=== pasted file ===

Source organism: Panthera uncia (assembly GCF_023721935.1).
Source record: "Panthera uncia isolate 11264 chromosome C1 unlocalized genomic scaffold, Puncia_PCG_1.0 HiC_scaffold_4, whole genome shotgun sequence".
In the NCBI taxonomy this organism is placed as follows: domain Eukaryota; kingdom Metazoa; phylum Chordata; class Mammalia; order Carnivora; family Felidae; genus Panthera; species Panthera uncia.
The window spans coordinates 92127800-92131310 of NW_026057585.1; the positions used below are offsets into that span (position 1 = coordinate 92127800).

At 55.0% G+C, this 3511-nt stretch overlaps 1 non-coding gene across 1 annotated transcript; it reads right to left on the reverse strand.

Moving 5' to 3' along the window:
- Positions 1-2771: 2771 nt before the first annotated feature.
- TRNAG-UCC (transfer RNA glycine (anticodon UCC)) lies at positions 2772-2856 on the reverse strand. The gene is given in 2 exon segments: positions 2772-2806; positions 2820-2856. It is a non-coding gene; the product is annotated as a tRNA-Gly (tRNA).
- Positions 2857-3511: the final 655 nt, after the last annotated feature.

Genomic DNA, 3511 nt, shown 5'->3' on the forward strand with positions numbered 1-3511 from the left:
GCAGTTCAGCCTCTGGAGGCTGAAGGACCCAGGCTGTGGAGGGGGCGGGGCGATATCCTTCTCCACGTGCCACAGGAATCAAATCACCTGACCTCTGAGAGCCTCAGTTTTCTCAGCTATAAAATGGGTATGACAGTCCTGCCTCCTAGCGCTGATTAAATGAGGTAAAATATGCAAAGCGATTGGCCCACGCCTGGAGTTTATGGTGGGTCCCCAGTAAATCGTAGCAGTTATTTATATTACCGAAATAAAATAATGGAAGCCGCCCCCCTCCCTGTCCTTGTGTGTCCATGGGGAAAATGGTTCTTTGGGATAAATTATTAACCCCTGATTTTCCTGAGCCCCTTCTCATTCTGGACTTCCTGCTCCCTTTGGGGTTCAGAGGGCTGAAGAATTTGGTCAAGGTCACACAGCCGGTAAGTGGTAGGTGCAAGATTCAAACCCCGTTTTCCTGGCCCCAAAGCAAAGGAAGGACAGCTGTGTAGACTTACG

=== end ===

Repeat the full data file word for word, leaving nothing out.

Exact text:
Source organism: Panthera uncia (assembly GCF_023721935.1).
Source record: "Panthera uncia isolate 11264 chromosome C1 unlocalized genomic scaffold, Puncia_PCG_1.0 HiC_scaffold_4, whole genome shotgun sequence".
In the NCBI taxonomy this organism is placed as follows: domain Eukaryota; kingdom Metazoa; phylum Chordata; class Mammalia; order Carnivora; family Felidae; genus Panthera; species Panthera uncia.
The window spans coordinates 92127800-92131310 of NW_026057585.1; the positions used below are offsets into that span (position 1 = coordinate 92127800).

At 55.0% G+C, this 3511-nt stretch overlaps 1 non-coding gene across 1 annotated transcript; it reads right to left on the reverse strand.

Moving 5' to 3' along the window:
- Positions 1-2771: 2771 nt before the first annotated feature.
- TRNAG-UCC (transfer RNA glycine (anticodon UCC)) lies at positions 2772-2856 on the reverse strand. The gene is given in 2 exon segments: positions 2772-2806; positions 2820-2856. It is a non-coding gene; the product is annotated as a tRNA-Gly (tRNA).
- Positions 2857-3511: the final 655 nt, after the last annotated feature.

Genomic DNA, 3511 nt, shown 5'->3' on the forward strand with positions numbered 1-3511 from the left:
GCAGTTCAGCCTCTGGAGGCTGAAGGACCCAGGCTGTGGAGGGGGCGGGGCGATATCCTTCTCCACGTGCCACAGGAATCAAATCACCTGACCTCTGAGAGCCTCAGTTTTCTCAGCTATAAAATGGGTATGACAGTCCTGCCTCCTAGCGCTGATTAAATGAGGTAAAATATGCAAAGCGATTGGCCCACGCCTGGAGTTTATGGTGGGTCCCCAGTAAATCGTAGCAGTTATTTATATTACCGAAATAAAATAATGGAAGCCGCCCCCCTCCCTGTCCTTGTGTGTCCATGGGGAAAATGGTTCTTTGGGATAAATTATTAACCCCTGATTTTCCTGAGCCCCTTCTCATTCTGGACTTCCTGCTCCCTTTGGGGTTCAGAGGGCTGAAGAATTTGGTCAAGGTCACACAGCCGGTAAGTGGTAGGTGCAAGATTCAAACCCCGTTTTCCTGGCCCCAAAGCAAAGGAAGGACAGCTGTGTAGACTTACG